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D.C. Autonomy The Object Of Occupy Activism In New Hampshire

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The New Hampshire state legislature is expected to vote on a bill supporting D.C. statehood Friday.
Holley St. Germain (http://www.flickr.com/photos/stgermh/565664120/)
The New Hampshire state legislature is expected to vote on a bill supporting D.C. statehood Friday.

Four members of the Occupy DC protest movement recently grabbed headlines for going on a hunger strike to call attention to the fight for sovereignty in the District. This week three of the four are trekking up to New Hampshire to continue the fight for D.C. statehood in a roundabout way.

It's a cold, rainy night and these three guys are escaping the dampness that has taken over the McPherson Square encampment. They're at a dingy little dive bar a few blocks away, so they can watch their Washington Wizards play -- even if they're predicting a loss.

Just weeks after ending his twenty-five-day hunger strike, Adrian Parsons munches on greasy fries and explains why he was willing to push his body to the limit in order to draw attention to D.C.'s plight.

"It's not just the vote," says Parsons. "People don't understand a lot of the issues underneath the vote. So the federal mingling with the city as a whole, the inability for budget autonomy, the inability of legislative autonomy to happen inside of D.C. catches us into a huge row."

For years, D.C. officials have failed to win autonomy through efforts such as chanting into megaphones and shutting down traffic on Capitol Hill, but now statehood proponents are trying to get individual state legislatures to take up the fight for D.C. residents. Parsons and the other hunger strikers are joining that fight in New Hampshire where the legislature is debating a resolution to support D.C. statehood.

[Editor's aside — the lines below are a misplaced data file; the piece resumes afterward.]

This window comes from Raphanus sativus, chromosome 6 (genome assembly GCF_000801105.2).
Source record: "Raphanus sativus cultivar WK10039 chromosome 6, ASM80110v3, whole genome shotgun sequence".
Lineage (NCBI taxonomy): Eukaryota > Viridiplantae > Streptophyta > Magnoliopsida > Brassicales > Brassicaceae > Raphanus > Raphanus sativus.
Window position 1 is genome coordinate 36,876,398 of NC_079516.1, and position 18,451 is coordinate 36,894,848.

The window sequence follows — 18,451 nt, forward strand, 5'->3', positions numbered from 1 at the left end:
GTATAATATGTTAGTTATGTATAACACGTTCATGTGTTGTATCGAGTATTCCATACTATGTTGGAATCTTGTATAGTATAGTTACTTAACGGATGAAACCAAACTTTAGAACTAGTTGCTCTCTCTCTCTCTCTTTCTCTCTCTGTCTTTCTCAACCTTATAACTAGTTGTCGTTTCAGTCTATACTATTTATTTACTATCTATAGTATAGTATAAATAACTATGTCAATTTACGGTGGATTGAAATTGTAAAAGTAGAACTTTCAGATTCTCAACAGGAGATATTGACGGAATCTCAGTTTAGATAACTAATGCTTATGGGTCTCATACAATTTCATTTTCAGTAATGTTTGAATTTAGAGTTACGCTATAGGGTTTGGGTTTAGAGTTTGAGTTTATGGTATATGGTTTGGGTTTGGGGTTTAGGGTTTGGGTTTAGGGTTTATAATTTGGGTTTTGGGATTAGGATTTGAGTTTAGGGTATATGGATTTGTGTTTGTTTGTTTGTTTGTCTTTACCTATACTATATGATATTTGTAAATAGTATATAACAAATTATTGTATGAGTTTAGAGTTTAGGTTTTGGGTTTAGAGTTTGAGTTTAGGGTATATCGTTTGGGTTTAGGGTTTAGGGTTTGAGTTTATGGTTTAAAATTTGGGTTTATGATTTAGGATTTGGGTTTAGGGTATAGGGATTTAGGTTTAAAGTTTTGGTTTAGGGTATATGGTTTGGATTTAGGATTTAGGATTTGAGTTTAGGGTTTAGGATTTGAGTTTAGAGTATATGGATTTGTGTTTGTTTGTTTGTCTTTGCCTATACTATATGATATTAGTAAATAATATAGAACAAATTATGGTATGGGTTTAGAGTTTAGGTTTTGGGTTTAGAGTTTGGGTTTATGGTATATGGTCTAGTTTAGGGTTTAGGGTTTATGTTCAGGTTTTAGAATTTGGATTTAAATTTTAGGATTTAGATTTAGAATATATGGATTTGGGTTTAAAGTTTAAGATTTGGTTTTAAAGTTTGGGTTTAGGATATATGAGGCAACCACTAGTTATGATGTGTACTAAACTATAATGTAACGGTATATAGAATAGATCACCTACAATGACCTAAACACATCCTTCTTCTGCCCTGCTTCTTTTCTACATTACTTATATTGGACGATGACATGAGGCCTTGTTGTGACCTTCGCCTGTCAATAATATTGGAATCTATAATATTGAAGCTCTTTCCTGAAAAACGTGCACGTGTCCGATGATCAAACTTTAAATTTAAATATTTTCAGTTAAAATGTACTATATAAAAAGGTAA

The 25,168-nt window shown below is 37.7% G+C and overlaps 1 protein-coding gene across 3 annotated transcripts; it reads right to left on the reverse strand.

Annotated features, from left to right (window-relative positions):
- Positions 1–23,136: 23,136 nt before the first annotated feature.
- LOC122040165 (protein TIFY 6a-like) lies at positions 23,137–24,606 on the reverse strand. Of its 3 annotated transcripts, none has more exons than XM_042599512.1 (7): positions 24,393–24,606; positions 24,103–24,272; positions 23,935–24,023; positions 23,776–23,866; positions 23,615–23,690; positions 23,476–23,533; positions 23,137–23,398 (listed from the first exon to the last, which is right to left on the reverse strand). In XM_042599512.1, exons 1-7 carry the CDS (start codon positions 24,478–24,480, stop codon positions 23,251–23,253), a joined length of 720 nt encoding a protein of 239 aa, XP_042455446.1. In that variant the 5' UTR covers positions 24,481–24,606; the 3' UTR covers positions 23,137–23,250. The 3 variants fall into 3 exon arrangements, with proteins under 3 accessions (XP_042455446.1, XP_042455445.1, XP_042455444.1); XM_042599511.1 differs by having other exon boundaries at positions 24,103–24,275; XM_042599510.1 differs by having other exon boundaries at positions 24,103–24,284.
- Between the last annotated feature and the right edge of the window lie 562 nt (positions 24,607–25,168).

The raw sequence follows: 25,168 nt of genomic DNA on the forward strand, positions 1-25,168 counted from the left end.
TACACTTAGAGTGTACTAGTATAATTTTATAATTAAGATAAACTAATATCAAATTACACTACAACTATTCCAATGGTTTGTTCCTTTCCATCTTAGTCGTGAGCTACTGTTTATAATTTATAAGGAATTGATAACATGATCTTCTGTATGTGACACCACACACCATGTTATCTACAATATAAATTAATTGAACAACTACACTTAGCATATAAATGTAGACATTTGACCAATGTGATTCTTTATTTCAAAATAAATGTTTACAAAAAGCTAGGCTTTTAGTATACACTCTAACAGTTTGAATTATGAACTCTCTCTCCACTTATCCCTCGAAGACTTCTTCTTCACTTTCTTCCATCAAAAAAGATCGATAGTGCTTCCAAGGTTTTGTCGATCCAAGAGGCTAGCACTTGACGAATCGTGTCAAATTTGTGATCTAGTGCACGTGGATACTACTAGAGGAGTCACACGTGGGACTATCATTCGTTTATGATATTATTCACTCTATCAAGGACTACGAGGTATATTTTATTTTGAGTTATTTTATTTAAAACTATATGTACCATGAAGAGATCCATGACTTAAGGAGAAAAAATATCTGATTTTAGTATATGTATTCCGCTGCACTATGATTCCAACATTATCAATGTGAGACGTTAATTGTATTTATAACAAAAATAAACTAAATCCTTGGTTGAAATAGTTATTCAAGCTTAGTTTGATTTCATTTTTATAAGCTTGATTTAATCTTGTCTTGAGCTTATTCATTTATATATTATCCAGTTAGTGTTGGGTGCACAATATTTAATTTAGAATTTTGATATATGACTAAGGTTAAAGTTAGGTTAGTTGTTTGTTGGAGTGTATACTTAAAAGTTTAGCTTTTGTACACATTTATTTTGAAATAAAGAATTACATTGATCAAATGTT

"Yeah, it's a big change for us going to Congress and talking about resolutions and legislation, versus talking about direct action and civil disobedience," says Parsons.

The hope is that state legislatures, such as New Hampshire's, will vote for resolutions supporting D.C. statehood, which could in turn pressure more federal lawmakers to support it in Congress. Joe Gray, another hunger striker, says on their drive up to New Hampshire the group is discussing D.C. statehood at Occupy encampments and slowly spreading the message.

"Everyone we talked to at the Occupies had no idea of D.C.'s situation and every single one of them once they learned about it was incredulous.," says Gray.

On Friday, the New Hampshire legislature is holding a hearing on its D.C. statehood resolution. Its non-binding, but the three men who went without food in support of autonomy for the District don't mind. They're just glad they are bringing attention to what they say is the most pressing issue for the District.

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